LATEST ADDITIONS

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uavKim Wilson Posted: Jan 08, 2009 0 comments

One of the interesting oddities about CES, is the the Adult Video industry shares the Sands Convention Center with us for their annual awards show. So we come across some unusual posters from time to time, in addition to some of the industries top celebrities. However, I don't think I even want to know what this is.

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Debbie Stampfli Posted: Jan 08, 2009 0 comments
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uavKim Wilson Posted: Jan 08, 2009 0 comments

Tivoli Audio known for their high-quality desktop radios has added networking, making it possible for them to stream from Internet radio stations around the world. It also allows access to stored media on PCs from any room in the house through a wireless or Ethernet connection. Using the front panel readout, you use the supplied remote to scroll through your media or Internet stations. The basic unit has a single speaker, and a second speaker can be purchased to listen in stereo.

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uavKim Wilson Posted: Jan 08, 2009 1 comments

High Resolution Technologies (HRT) shiowed the simolist solution I've encountered fr getting music from your computer into your soundroom. The small device, that fits in the palm of your hand has a USB input and analog audio outputs. Come ot of the putputs directly in your preamp or receiver. There are two models, one is $89.95 and the slightly larger one is $250. The main difference is the more expensive device uses a higher-end DAC with better signal-to-noise, lower noise floor and improved frequency response. It does mean integrating your computer into your hifi, but for those purists who are skeptical of WiFi and what it might be doing to the signal, it doesn't get more direct than this.

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Debbie Stampfli Posted: Jan 08, 2009 0 comments
Now that Blu-ray players have dramatically decreased in price, DVD is making a slow exit out of the consumer electronics industry. But Pioneer’s newest upconverting DVD player caters to those who are still holding on, and offers a few innovative features for the Blu-ray-converted group too.
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Debbie Stampfli Posted: Jan 08, 2009 0 comments
With a name like Pioneer Elite, home-theater junkies may be lining up already to get their hands on the company’s new in-wall/in-ceiling speakers. Pioneer has expanded its architectural series of in-wall/in-ceiling speakers to include some new additions with the name Elite on them. Given the company’s history of solid performance with its Elite brand of plasma HDTVs and Blu-ray players, the new speakers could very well be a big hit.
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uavKim Wilson Posted: Jan 08, 2009 0 comments

Its been awhile since I had heard from Moxi, whose DVR didn't get nearly as much recognition as TiVo. Making a stronger, more earnest effort to make a name for themeselves in that category, Moxi introduced a HD DVR here at CES. They made it clear this is a high quality solution for digital cable subscribers. Satellite users need not apply, The unit is far more than a straightforward DVR, as it serves as the hub for all your media with a 500GB hard drive. If that's not enough it can be upgraded to maximum of 2TB. Of course, it can also share content from your home (wired) network and interface with an iTunes library. It also provides access to web-based services such as Flickr for photo sharing and Finetune, a music streaming service. Instead of charging a monthly fee for their service, you pay a one time fee of $799 for the basic model. If I rememeber correctly, that was TiVo's original business model and they realized they made more money charging a monthly fee. So we'll see how succcessful this is for Moxi.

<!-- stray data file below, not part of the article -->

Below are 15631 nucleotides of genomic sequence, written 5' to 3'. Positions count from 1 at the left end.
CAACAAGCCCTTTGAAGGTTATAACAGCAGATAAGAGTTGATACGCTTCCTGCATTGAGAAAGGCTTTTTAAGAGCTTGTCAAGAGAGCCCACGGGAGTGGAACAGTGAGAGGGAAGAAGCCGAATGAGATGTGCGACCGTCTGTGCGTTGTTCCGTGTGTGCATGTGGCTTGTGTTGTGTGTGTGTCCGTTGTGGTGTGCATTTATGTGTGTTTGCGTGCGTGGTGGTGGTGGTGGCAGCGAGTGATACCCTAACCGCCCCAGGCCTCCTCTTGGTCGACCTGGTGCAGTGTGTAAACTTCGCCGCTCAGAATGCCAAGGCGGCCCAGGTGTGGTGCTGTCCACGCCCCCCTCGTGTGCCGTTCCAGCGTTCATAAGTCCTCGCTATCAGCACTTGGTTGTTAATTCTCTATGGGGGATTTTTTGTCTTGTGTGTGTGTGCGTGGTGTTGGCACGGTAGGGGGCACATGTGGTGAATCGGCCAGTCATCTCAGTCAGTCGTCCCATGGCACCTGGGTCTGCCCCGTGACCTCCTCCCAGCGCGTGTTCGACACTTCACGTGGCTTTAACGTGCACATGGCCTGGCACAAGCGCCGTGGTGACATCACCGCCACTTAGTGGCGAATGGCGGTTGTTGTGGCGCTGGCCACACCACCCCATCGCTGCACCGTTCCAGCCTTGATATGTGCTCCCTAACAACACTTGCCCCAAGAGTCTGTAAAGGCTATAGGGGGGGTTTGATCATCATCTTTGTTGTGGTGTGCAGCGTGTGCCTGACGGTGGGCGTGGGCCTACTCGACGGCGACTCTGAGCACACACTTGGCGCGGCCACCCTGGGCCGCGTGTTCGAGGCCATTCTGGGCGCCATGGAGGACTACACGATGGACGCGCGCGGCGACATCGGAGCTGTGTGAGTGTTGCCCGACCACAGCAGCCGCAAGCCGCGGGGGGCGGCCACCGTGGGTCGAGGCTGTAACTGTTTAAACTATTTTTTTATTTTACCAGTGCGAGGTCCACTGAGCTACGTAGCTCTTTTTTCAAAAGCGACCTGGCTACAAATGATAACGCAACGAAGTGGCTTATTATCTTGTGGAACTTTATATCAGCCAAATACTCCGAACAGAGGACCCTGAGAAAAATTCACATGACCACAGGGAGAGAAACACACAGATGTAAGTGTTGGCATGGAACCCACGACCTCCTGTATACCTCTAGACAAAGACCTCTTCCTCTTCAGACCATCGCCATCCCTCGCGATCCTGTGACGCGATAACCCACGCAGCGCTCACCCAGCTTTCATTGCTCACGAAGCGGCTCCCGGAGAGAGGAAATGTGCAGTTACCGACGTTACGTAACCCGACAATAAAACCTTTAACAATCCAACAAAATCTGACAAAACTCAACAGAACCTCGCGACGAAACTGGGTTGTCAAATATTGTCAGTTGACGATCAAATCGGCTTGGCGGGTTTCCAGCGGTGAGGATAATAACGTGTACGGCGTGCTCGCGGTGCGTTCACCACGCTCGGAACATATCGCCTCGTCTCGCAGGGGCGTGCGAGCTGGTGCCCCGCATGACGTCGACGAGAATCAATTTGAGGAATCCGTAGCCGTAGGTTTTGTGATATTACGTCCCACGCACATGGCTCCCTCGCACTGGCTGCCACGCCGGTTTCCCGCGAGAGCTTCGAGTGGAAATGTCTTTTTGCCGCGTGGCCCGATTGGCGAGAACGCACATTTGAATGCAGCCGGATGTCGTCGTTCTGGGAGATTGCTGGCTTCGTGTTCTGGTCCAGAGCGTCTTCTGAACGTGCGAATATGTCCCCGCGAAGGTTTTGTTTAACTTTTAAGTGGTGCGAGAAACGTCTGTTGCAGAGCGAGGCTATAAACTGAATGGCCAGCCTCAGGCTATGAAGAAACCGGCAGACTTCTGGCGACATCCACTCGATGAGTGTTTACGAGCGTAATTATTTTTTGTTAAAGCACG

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Scott Wilkinson Posted: Jan 08, 2009 0 comments

Among the four or five contenders showing wireless HD transmission systems is the WirelessHD Consortium, which includes 30 companies such as LG, Panasonic, Samsung, Sony, and Toshiba. The system transmits up to 1080p/60 in the 60GHz range, which is relatively free from interference, and it has a maximum latency of 1-2ms. RF signals at this frequency can be blocked by obstacles such as people, so the technology automatically redirects the beam to reflect off walls, ceiling, or floor as needed, and it's designed to transmit its full bandwidth up to 10 meters as long as there's some line-of-sight path to be found. Pictured here is a WirelessHD transmitter (bottom) and receiver (top) by LG Innotek, a subsidiary of LG that makes components for various products from LG and other manufacturers.

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Scott Wilkinson Posted: Jan 08, 2009 0 comments

Pioneer has no new plasma panels at the show, but it was not to be outdone in the Blu-ray player department, with three new models. Under the Pioneer brand, we have the BDP-120 (<$300, pictured) and BDP-320 (<$400), while the BDP-23FD ($600) joins the Elite brand. All are BD-Live with internal memory (except the 120, which comes with a memory stick). The unique feature here is that all can be connected to USB hard disks—up to 2TB!—for additional BD-Live storage. Not only that, the 320 and 23FD can power portable hard disks. As I always say, you can't have too much storage!

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